Mike Kilmer and Gianna Makler join MEERG

on February 16, 2016

Before I started at Temple, I had grand notions of assembling an amazing recruitment machine to attract students to work in my blossoming research lab.  In my pre-job era, my plan was to recruit the perfect student by advertising and by using my network, and in some dark corner of my mind, I was afraid that my recruitment efforts would be so successful that I would be overwhelmed with applicants. . .  and then I actually started my job and became engrossed in all the other components of starting a life in a new location (e.g., buying a house and finding friends), teaching a new class, and integrating myself into the Temple CEE department. The rest of life got in the way, and I completely neglected student recruitment.   

In spite of my personal short-comings in outreach and student recruitment, two wonderful students fell into my lap, and in January 2016, Mike (Ph.D. student) and Gianna (UG) joined MEERG.  Mike and Gianna are both featured on the “About” page, but I want to tell you a different side of the story.  Mike completed his B.S. at Penn State and completed UG research using computational chemistry to investigate hydraulic fracturing (“fracking”). Gianna is a Temple CEE ungraduated with an emphasis in environmental engineering (alas, she was one year too early to join our new environmental engineering undergraduate major). Both are committed to science and are very enthusiastic about research, but neither has a lot of laboratory research experience.  They are now diving into the deep end and are setting up a 1-D column study to monitor food coloring and salt breakthrough.  The fun part will be interacting with them as they experience the voyage that is experimental design, supplies acquisition, analytical approaches for the two solutes (conductivity for salt, and UV-Vis for food coloring), and data processing.  Check back for a later post where I will share the time-lapse video as an illustration of the fate and transport research that MEERG conducts.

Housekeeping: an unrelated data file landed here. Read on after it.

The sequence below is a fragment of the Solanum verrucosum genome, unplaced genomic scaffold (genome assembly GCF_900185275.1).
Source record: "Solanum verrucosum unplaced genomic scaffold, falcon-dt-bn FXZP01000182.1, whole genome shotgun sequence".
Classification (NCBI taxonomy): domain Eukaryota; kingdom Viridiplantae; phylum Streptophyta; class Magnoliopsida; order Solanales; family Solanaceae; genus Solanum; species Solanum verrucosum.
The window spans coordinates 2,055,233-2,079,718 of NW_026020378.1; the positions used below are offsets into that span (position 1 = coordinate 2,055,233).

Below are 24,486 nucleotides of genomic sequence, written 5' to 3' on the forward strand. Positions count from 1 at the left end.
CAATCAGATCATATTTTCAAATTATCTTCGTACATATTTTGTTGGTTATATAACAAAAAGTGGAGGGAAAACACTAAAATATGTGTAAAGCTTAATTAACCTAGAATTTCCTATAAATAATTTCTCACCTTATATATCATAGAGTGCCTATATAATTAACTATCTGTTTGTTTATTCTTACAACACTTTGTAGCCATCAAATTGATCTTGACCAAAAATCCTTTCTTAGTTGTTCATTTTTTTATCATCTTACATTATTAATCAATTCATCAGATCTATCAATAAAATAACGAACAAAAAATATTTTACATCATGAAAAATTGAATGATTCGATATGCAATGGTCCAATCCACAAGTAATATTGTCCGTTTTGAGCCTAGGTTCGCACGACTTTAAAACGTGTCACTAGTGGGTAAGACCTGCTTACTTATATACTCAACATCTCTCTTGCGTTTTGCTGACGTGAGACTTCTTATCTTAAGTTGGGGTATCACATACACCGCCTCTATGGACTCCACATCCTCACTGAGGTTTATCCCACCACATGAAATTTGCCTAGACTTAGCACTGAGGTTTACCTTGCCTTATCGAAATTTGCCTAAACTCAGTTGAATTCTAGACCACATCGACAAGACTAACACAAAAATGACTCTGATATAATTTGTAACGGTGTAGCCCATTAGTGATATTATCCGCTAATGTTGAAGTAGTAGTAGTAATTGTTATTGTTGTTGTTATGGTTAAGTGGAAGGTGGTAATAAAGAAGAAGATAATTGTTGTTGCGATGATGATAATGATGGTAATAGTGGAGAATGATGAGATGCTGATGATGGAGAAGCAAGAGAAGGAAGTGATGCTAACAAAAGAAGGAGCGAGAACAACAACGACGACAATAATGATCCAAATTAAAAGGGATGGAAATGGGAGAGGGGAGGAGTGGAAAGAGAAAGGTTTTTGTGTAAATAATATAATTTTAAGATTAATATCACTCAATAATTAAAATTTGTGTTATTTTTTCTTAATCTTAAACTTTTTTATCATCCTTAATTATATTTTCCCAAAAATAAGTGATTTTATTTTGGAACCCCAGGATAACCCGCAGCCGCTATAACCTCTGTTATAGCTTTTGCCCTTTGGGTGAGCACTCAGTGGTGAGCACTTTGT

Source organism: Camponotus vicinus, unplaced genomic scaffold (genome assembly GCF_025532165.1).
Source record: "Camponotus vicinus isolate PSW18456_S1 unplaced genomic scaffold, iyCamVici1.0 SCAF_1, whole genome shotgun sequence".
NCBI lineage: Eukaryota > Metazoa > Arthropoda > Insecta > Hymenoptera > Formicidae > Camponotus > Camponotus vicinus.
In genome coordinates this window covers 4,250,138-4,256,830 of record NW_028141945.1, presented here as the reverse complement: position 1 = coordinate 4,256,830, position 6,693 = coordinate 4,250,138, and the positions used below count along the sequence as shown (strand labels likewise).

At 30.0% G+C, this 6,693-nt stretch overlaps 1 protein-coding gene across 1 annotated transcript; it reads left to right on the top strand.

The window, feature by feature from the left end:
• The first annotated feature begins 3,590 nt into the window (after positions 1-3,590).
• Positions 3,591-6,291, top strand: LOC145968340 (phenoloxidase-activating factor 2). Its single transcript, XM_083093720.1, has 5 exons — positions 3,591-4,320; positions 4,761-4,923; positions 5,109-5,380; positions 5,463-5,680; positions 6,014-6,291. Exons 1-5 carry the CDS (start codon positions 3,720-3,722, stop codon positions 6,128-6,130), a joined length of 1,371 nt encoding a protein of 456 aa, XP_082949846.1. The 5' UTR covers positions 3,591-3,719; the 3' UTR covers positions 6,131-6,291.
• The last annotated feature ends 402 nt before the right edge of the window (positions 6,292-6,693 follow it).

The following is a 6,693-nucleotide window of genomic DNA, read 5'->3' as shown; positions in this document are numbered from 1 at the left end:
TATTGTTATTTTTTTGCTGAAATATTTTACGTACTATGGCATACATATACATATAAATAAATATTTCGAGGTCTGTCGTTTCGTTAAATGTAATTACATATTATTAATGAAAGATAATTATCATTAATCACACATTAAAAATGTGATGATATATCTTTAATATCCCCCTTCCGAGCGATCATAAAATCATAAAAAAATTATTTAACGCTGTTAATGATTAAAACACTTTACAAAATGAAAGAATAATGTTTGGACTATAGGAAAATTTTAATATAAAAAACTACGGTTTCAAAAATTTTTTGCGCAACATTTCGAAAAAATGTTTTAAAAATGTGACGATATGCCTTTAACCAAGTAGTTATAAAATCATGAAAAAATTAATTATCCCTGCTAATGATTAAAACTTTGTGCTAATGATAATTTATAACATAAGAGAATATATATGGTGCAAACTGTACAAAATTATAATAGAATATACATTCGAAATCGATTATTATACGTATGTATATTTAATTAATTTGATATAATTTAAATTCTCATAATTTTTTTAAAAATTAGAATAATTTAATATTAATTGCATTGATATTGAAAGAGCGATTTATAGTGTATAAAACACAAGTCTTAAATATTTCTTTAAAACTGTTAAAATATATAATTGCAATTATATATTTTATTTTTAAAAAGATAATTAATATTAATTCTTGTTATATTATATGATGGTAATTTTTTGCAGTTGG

admin_mkMike Kilmer and Gianna Makler join MEERG

MEERG has a new lab space

on February 16, 2016

Step one to being a successful academic is getting the job.  Much to my delight, I was able to check that one off the list when I joined the Civil and Environmental Engineering Department at Temple University in Philadelphia, PA in January 2015.  Step number two, if you are an experimentalist, is to have a physical lab space. . . and on that front, there was a little bit of a delay.  However, as of December 2015, the McKenzie Environmental Engineering Group (MEERG) has a place to call home as a result of renovating a former graduate student office space (sorry grad students) and turning into my laboratory space.  One bonus in the delay – I was able to play a role in the layout of the lab.  My research focuses on evaluated physicochemical processes that impact contaminant fate and transport, meaning that MEERG has to measure very low concentrations (e.g., parts per trillion).  Dust is the enemy in this endeavor, as is contains not only major crustal elements (e.g., Si, Na, Fe, Ca, Al, K, Mg), but also can have metals and organic compounds adhering to the dust surface.  Luckily, by playing a role in the lab design, the TU College of Engineering and I were able to implement a couple physical barriers to limit the amount of dust that will get into the lab space: a vestibuled entry, low-dust tiles, and a smaller room to house the inductively coupled plasma mass spectrometer (ICP-MS).  Now I am onto the later steps of becoming a successful academic – recruiting high quality students (see next post!), writing proposals that will be funded, and producing important research.

admin_mkMEERG has a new lab space